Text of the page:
In 1954 the U.S. Supreme Court ruled in Brown v. Board of Education that segregated schools were inherently unequal. Today, African American students in California experience a different form of inequality. Generally they underperform other students, especially when they are also low income:

California will spend $95 billion this year on K-12 education, more than $16,000 per student. But only half that money reaches classrooms, in significant part because billions of dollars are being diverted to unfunded pensions and other retirement costs. That leaves too little for current teachers, the impact of which is disproportionately detrimental to low-income students whose parents cannot afford to provide additional support.

Another problem is that under-performing teachers are spared from dismissal and pay isn’t differentiated for teachers in high poverty schools. Low-income students often need higher performing teachers but school districts in California are prevented from dismissing poorly performing staff and employing the carrots needed to field enough higher performing teachers and paying them more for taking on more challenging environments.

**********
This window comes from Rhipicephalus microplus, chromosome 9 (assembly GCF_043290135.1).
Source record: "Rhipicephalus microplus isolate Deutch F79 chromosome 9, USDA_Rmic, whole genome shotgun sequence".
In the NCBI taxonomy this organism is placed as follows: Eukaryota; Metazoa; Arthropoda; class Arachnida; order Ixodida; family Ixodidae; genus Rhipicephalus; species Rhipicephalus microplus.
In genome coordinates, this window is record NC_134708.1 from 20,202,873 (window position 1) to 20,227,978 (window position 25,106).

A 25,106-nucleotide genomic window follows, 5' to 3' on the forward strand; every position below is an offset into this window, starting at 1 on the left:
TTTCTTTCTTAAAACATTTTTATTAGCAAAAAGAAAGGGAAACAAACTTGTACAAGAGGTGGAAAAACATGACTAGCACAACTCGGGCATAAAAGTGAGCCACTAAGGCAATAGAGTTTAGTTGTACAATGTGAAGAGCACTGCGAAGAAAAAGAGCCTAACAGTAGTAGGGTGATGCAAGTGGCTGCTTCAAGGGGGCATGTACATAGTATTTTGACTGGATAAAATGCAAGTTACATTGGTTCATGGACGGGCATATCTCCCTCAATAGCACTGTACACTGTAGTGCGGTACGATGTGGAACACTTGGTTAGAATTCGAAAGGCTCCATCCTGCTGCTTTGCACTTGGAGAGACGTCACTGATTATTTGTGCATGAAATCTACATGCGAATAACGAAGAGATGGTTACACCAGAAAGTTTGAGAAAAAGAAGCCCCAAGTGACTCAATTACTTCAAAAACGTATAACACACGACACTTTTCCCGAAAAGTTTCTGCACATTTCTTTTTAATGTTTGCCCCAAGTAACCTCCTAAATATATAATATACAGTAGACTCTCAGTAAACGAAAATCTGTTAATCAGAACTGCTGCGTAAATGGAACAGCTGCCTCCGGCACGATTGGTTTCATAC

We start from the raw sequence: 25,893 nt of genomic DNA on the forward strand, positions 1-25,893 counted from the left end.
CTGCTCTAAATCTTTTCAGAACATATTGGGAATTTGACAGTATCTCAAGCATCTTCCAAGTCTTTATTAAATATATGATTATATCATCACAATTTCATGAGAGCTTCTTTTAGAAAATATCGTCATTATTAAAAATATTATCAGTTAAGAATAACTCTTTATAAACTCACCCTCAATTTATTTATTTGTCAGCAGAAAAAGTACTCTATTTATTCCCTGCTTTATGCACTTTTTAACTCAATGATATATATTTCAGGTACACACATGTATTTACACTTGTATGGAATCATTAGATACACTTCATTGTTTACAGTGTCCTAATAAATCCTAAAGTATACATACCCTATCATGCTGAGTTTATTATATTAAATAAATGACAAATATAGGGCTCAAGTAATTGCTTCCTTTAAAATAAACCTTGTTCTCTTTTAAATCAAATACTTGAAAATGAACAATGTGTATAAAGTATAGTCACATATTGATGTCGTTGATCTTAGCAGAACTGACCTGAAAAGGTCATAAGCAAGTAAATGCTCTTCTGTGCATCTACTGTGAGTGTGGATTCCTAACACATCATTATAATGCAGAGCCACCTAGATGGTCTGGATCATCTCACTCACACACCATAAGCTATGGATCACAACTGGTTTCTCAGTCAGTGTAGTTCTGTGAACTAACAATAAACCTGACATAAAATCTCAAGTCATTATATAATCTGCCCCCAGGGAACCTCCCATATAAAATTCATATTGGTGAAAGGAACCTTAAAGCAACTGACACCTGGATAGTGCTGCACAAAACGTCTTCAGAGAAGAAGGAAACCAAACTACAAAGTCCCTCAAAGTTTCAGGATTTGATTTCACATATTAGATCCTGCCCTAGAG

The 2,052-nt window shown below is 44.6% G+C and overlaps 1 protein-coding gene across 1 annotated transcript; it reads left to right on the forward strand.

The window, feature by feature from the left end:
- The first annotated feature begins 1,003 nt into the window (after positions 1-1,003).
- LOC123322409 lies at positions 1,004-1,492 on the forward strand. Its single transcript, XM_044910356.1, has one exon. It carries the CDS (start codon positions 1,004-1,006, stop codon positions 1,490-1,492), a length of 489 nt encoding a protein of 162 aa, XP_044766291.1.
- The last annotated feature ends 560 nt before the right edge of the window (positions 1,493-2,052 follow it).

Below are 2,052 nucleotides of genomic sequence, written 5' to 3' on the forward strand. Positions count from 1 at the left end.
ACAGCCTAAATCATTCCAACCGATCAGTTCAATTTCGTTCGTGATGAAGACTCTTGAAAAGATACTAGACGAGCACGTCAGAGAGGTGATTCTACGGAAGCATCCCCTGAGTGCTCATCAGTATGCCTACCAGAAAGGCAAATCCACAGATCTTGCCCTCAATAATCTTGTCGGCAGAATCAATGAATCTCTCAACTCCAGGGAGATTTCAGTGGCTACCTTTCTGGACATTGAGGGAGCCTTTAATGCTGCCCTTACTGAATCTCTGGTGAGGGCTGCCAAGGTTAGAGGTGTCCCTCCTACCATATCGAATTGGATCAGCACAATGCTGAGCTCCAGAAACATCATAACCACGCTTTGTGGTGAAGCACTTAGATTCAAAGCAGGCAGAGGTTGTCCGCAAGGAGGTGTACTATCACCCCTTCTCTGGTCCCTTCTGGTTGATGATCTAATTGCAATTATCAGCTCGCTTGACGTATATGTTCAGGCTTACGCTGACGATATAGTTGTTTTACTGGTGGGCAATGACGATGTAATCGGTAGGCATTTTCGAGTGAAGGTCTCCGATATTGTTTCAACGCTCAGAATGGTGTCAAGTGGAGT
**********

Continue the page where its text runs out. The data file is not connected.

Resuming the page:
The California State Legislature can fix these problems, which affect schools in every county. With just 62 votes in the legislature and approval from the governor they could (i) enable school districts to boost spending on current teachers by suspending pension increases for retirees and reducing un-accrued benefits, (ii) permit school districts to differentiate pay and support and to stop granting permanent employment after two years, and (iii) permit principals to terminate under-performing employees. Also, to free up more money for current teachers the state should set an example for school districts by utilizing the state health insurance exchange (Covered California) when providing health coverage for retired employees.

This week will mark 50 years since the assassination of the most courageous American political leader of my lifetime, Martin Luther King. California legislators should mark the occasion by acting to provide African American and other students with the quality educations they deserve.